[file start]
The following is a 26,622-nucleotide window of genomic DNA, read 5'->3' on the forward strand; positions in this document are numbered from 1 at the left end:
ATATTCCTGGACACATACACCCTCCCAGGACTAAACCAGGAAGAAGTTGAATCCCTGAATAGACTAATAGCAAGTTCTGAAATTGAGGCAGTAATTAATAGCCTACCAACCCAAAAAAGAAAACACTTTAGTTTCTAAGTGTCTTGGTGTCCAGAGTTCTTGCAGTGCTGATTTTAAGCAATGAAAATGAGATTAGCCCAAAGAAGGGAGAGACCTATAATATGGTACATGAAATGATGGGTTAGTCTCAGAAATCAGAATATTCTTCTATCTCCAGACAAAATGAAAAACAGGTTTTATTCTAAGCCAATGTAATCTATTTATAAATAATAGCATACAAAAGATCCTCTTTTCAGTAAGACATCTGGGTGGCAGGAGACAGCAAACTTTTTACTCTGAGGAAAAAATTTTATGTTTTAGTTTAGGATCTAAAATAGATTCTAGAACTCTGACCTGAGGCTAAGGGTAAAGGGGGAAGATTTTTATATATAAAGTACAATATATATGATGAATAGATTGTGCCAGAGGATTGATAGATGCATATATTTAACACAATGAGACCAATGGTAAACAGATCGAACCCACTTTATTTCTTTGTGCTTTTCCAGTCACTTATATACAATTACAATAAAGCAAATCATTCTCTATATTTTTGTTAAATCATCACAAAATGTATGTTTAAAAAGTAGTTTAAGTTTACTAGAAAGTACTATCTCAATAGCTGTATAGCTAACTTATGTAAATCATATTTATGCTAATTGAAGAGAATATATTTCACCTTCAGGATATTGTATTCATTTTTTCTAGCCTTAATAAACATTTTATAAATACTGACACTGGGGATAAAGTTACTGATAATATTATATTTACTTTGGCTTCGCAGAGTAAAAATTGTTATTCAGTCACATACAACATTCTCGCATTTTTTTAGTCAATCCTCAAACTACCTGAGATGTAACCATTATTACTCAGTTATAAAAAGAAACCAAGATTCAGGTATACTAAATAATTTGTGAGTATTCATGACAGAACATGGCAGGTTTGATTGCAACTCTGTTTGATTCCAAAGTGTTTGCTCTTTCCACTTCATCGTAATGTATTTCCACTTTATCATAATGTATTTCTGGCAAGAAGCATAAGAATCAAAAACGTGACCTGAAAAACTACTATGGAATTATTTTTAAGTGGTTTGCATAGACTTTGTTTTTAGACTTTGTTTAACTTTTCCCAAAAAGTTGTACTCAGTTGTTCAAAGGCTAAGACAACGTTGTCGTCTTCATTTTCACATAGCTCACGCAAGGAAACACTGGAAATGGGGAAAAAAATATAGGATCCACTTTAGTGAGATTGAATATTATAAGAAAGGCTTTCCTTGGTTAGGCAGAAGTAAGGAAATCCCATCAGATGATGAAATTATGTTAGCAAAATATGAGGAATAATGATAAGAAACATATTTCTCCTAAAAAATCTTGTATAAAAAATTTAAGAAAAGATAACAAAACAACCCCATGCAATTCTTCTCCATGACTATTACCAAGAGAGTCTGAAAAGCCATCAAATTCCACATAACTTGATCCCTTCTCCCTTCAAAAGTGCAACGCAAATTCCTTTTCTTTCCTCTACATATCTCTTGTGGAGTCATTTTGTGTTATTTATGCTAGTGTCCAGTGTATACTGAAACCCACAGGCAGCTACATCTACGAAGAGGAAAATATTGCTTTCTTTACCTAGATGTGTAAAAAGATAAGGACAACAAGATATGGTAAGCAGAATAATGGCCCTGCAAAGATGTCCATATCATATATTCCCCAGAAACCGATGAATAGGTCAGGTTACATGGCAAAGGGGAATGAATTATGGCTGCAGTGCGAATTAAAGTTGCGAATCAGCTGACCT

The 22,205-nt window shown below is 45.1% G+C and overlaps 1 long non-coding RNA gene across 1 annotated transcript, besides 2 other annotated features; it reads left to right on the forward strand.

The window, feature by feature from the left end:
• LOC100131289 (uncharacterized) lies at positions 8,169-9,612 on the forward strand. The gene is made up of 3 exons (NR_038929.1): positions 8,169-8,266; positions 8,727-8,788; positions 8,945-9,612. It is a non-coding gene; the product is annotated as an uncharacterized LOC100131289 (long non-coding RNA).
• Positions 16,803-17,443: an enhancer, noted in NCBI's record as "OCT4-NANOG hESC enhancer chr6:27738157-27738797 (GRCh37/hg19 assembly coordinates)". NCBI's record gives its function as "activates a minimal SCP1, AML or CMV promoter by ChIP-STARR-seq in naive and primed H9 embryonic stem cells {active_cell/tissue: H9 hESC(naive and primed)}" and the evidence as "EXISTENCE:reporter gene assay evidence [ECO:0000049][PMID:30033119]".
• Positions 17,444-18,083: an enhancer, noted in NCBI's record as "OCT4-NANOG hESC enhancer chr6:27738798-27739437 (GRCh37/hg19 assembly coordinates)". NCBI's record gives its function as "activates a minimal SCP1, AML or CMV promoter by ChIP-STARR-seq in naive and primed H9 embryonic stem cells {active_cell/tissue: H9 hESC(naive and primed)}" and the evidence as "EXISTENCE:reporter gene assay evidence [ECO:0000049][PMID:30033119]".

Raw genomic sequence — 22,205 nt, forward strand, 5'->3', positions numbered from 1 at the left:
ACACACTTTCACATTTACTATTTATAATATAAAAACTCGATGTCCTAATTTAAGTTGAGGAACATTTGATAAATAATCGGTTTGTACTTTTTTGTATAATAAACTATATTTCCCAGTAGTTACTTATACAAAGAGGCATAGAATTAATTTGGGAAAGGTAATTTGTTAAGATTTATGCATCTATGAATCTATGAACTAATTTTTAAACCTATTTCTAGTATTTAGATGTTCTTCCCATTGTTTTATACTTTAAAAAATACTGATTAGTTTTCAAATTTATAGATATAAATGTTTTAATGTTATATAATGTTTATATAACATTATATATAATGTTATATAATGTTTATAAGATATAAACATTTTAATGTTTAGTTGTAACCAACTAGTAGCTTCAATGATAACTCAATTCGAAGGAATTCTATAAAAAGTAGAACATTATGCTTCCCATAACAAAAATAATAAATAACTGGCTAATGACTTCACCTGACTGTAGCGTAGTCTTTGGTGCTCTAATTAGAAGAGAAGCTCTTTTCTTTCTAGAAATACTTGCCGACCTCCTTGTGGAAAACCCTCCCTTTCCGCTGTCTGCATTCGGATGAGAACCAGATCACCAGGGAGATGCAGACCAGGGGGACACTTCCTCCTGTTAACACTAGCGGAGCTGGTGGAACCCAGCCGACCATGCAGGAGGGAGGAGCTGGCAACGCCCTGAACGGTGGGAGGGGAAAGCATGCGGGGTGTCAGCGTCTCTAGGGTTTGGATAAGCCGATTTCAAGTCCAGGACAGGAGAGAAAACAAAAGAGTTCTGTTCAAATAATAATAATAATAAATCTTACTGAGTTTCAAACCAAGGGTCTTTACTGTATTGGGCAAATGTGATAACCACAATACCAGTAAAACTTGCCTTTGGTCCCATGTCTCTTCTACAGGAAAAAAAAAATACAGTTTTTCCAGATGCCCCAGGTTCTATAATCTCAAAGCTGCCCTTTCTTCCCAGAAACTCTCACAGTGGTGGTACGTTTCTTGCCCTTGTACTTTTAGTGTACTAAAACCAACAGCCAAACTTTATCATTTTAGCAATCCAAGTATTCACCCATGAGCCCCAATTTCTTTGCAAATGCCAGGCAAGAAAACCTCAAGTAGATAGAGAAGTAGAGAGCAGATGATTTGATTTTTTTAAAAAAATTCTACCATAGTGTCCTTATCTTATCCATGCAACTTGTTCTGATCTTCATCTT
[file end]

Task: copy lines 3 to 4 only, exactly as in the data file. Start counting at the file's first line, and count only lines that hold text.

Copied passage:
The 22,205-nt window shown below is 45.1% G+C and overlaps 1 long non-coding RNA gene across 1 annotated transcript, besides 2 other annotated features; it reads left to right on the forward strand.

The window, feature by feature from the left end: